Eyeing stronger relations and greater opportunities for trade, Australian State Premier of Victoria, Daniel Andrews is preparing to travel to the upcoming Second Belt and Road Forum for International Cooperation to be held in Beijing.

“There will be many different important meetings,” Andrews said in an exclusive interview on Wednesday. “(So it’s a) great opportunity to be there and to see the growth in the Belt and Road Initiative.”

The forum, scheduled from April 25 to 27, will welcome leaders including heads of state and government from 37 countries, as well as some 5,000 participants from more than 150 countries and 90 international organisations.

“It really is a platform that allows us to engage more closely with China not just China but across the whole region, really important opportunities for trade and export for every sector and that’s what the second forum will be about,” Andrews said.

“There will be many world leaders, but also many sector leaders, people who’ve got really important knowledge and understanding and key decision making responsibilities within lots of different sectors, many of which Victoria is very strongly placed, whether it’s in medical technology, education, infrastructure or professional services.”

A frequent visitor to China and a guest of the first Belt and Road Forum for International Cooperation in 2017, Andrews’ state government have made it a priority to build ties and strengthen its relationship with China.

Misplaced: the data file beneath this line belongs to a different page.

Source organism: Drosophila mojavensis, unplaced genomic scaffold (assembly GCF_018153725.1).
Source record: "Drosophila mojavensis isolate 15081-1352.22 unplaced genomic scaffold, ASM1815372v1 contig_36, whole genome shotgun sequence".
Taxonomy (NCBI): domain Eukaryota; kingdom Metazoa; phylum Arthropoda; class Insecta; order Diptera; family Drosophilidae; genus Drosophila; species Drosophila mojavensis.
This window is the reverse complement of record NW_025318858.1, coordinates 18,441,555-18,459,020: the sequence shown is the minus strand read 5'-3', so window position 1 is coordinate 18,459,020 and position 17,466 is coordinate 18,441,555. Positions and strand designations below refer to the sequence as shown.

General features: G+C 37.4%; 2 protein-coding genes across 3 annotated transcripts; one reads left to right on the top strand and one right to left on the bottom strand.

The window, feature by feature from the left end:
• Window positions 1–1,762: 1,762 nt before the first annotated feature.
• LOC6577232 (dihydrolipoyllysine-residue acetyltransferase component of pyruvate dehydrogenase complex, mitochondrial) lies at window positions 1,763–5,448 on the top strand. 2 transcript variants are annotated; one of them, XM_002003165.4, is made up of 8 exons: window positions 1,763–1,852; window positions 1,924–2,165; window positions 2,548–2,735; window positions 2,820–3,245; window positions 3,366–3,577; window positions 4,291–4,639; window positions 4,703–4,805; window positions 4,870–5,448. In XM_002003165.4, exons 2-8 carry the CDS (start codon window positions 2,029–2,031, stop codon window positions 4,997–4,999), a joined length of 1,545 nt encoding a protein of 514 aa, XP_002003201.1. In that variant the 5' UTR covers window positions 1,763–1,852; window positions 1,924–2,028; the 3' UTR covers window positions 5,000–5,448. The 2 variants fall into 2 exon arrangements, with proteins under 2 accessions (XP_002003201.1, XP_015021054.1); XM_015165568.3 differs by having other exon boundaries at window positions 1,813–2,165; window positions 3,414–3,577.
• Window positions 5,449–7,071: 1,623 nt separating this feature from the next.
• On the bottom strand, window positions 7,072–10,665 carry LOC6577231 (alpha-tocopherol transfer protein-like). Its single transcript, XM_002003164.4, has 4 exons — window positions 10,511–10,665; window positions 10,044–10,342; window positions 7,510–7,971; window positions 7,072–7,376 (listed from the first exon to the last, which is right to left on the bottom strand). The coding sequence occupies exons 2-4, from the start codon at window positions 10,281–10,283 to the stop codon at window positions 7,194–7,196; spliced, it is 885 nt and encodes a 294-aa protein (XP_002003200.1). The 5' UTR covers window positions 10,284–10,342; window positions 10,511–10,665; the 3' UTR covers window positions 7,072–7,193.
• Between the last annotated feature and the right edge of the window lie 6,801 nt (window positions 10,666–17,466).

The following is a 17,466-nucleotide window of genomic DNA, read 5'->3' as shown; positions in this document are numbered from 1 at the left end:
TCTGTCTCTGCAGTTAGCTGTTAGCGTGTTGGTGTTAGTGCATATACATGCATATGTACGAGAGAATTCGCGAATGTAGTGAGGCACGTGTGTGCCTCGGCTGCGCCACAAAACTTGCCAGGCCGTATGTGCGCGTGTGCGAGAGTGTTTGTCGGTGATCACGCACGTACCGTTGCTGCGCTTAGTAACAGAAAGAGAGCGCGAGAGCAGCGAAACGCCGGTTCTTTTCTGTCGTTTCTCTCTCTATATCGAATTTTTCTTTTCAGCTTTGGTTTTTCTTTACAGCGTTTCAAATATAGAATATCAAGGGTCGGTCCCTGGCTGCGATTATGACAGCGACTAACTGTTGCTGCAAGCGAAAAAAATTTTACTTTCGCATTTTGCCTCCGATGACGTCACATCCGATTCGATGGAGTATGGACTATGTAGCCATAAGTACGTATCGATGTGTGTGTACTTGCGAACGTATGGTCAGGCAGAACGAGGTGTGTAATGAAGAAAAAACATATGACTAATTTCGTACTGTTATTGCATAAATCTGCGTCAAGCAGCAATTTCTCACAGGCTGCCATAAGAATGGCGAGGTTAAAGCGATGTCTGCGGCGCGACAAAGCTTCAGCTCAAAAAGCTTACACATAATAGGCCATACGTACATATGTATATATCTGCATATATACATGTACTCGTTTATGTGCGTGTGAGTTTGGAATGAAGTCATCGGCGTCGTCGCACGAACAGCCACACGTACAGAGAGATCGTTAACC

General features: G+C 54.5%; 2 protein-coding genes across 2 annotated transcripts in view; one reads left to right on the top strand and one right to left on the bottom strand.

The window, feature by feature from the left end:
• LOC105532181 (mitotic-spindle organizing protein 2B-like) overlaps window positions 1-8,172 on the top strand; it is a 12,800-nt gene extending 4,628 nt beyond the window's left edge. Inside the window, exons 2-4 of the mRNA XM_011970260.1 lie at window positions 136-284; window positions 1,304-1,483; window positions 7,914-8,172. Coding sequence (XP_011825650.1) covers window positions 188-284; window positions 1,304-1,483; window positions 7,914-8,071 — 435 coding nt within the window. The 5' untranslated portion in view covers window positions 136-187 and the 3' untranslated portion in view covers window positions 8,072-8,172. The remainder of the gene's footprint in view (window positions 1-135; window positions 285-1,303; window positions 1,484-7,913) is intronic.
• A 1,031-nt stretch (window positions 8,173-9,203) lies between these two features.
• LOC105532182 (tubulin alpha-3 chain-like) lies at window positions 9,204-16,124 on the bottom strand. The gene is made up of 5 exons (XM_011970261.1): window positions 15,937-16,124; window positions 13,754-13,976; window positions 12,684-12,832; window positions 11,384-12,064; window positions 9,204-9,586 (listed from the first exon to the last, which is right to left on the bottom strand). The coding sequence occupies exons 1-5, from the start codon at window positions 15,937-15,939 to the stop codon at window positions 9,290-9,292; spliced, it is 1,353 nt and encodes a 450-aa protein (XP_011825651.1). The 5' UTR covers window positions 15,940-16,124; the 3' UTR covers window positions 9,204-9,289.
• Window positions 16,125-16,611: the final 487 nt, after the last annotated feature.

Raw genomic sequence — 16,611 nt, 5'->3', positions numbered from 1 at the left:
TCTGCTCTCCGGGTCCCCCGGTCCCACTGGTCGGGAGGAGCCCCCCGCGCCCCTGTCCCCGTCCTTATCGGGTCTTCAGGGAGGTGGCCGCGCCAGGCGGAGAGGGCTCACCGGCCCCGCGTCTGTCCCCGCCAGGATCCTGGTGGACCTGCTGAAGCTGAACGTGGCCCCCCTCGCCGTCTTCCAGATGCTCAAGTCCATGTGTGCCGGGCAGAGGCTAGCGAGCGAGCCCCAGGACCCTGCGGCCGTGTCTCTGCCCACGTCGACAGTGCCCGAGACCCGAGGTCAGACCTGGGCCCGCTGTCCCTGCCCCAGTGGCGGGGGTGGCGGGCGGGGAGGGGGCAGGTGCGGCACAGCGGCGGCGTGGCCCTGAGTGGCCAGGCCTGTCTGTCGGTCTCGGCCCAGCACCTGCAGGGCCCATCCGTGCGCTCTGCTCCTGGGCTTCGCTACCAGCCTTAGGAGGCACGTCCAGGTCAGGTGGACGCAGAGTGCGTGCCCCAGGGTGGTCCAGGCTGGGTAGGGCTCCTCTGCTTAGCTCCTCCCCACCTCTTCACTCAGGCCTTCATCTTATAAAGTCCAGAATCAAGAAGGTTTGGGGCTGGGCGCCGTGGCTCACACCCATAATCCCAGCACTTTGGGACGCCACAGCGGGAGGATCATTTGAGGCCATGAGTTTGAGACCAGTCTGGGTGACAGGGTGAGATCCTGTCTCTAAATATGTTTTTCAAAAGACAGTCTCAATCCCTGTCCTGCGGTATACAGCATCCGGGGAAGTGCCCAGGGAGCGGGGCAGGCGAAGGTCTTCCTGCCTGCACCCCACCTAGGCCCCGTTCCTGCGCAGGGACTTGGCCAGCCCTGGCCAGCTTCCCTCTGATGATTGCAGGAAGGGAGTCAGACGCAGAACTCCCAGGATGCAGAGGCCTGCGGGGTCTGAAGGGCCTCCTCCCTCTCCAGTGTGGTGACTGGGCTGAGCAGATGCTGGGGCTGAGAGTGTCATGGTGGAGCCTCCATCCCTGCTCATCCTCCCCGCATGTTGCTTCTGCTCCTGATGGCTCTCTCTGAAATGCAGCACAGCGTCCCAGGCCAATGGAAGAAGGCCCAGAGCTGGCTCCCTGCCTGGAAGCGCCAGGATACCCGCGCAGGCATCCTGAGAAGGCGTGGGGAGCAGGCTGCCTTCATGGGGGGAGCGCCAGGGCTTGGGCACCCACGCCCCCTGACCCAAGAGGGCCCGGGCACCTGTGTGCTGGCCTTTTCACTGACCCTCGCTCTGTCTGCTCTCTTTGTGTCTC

Last year, Victoria signed a Memorandum of Understanding (MOU) with China on the Belt and Road Initiative, becoming the first one among all Australian states.

“To not engage at the Belt and Road Initiative level, I think would be a significant barrier to stronger relations between Victoria and China,” Andrews said.

“It sets us up, I think, for an even more productive and even more prosperous partnership as we look to the future.”

With two-way trade between the state and China now soaring to over 18.3 billion U.S. dollars annually, Andrews said “our partnership with China is very important to my government, very important to Victorian economic prosperity, jobs and investment … and the relationship has become a lot stronger in recent years.”

“We’ve set targets. We’ve set goals and we’ve always pushed our partners just as they’ve pushed us to find new ways to work together even more closely.”

But while the Belt and Road Initiative may bring significant economic benefits, it is the people-to-people ties that will provide the most prosperity, according to Andrews.

“The relationship between Victoria and China is in the strongest position it’s ever been, not just in a quantitative sense through dollars of exports or numbers of students, but I think in a qualitative sense as well,” he said.

“There is an abiding respect and affection … We have that sense of engagement and from that comes profound benefits for Victorians and … for the people of China more broadly.”

“On every level, including cultural links, partnerships between symphony orchestras, ballet companies, galleries and museums … there is a depth to this partnership that is very, very important today, and one that continues to grow.”